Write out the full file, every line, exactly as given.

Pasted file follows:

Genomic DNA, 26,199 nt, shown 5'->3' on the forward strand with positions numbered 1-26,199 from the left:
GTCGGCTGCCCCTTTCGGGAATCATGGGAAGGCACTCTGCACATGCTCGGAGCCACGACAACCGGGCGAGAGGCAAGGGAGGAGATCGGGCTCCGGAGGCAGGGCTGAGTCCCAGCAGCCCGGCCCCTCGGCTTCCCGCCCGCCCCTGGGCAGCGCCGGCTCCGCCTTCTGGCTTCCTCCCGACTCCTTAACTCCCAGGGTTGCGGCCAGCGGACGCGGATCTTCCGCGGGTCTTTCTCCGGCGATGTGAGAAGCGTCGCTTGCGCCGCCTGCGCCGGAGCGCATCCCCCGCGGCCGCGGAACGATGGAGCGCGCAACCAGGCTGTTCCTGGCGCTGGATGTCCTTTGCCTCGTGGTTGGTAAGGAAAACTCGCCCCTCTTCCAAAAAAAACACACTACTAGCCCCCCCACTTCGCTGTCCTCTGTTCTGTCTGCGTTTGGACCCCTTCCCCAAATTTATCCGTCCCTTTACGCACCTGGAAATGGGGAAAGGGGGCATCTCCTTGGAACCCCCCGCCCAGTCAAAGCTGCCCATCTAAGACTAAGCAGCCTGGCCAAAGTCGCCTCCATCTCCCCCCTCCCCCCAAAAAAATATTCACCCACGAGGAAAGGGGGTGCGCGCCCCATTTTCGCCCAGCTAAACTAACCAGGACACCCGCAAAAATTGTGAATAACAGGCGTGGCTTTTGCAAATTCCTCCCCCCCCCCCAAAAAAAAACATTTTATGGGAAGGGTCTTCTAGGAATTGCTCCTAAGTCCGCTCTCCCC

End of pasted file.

Genomic DNA, 26,199 nt, shown 5'->3' on the forward strand with positions numbered 1-26,199 from the left:
GTCGGCTGCCCCTTTCGGGAATCATGGGAAGGCACTCTGCACATGCTCGGAGCCACGACAACCGGGCGAGAGGCAAGGGAGGAGATCGGGCTCCGGAGGCAGGGCTGAGTCCCAGCAGCCCGGCCCCTCGGCTTCCCGCCCGCCCCTGGGCAGCGCCGGCTCCGCCTTCTGGCTTCCTCCCGACTCCTTAACTCCCAGGGTTGCGGCCAGCGGACGCGGATCTTCCGCGGGTCTTTCTCCGGCGATGTGAGAAGCGTCGCTTGCGCCGCCTGCGCCGGAGCGCATCCCCCGCGGCCGCGGAACGATGGAGCGCGCAACCAGGCTGTTCCTGGCGCTGGATGTCCTTTGCCTCGTGGTTGGTAAGGAAAACTCGCCCCTCTTCCAAAAAAAACACACTACTAGCCCCCCCACTTCGCTGTCCTCTGTTCTGTCTGCGTTTGGACCCCTTCCCCAAATTTATCCGTCCCTTTACGCACCTGGAAATGGGGAAAGGGGGCATCTCCTTGGAACCCCCCGCCCAGTCAAAGCTGCCCATCTAAGACTAAGCAGCCTGGCCAAAGTCGCCTCCATCTCCCCCCTCCCCCCAAAAAAATATTCACCCACGAGGAAAGGGGGTGCGCGCCCCATTTTCGCCCAGCTAAACTAACCAGGACACCCGCAAAAATTGTGAATAACAGGCGTGGCTTTTGCAAATTCCTCCCCCCCCCCCAAAAAAAAACATTTTATGGGAAGGGTCTTCTAGGAATTGCTCCTAAGTCCGCTCTCCCC